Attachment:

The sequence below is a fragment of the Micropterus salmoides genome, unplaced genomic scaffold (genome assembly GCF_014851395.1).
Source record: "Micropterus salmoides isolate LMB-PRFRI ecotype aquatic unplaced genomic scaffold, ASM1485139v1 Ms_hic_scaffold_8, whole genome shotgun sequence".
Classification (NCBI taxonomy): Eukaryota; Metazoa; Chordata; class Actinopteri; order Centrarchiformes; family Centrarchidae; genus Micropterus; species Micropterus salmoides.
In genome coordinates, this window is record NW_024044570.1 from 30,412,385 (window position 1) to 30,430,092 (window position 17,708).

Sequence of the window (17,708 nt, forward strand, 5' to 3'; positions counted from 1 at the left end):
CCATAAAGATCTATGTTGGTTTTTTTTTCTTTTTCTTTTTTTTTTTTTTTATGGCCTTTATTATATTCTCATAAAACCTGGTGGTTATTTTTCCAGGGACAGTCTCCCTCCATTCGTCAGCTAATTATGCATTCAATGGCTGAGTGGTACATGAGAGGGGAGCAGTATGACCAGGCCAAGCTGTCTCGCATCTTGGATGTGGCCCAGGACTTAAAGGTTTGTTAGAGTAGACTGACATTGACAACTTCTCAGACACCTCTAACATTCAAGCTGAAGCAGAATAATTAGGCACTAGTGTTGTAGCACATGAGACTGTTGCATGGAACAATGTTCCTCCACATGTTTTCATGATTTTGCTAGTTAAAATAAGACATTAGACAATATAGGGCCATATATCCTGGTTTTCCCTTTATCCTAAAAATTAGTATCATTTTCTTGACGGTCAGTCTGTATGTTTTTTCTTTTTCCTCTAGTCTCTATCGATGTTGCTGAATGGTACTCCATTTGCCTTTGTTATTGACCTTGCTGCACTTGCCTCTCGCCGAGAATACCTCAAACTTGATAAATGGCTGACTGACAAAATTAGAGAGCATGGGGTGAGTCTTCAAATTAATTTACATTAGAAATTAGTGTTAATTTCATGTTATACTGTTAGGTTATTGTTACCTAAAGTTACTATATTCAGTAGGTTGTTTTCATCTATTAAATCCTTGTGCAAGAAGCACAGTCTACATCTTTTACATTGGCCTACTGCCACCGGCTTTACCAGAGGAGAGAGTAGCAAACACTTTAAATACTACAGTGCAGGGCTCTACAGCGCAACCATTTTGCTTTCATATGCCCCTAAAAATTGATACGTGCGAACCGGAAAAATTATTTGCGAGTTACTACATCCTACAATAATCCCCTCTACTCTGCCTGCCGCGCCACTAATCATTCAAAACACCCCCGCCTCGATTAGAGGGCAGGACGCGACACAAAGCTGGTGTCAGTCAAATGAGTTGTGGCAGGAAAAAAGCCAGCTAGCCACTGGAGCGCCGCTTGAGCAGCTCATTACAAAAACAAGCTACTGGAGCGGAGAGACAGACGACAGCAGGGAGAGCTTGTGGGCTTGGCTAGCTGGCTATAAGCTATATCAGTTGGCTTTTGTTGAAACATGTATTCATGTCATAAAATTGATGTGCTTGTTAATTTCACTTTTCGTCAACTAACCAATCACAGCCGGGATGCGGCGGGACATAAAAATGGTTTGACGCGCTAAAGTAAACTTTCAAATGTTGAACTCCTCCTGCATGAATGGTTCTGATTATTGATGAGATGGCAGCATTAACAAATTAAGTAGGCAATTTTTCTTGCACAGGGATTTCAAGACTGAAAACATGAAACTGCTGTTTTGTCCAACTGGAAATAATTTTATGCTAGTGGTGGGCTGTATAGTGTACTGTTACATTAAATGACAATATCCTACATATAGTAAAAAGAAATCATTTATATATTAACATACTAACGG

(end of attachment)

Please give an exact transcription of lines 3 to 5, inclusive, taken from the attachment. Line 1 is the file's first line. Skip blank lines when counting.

Classification (NCBI taxonomy): Eukaryota; Metazoa; Chordata; class Actinopteri; order Centrarchiformes; family Centrarchidae; genus Micropterus; species Micropterus salmoides.
In genome coordinates, this window is record NW_024044570.1 from 30,412,385 (window position 1) to 30,430,092 (window position 17,708).

Sequence of the window (17,708 nt, forward strand, 5' to 3'; positions counted from 1 at the left end):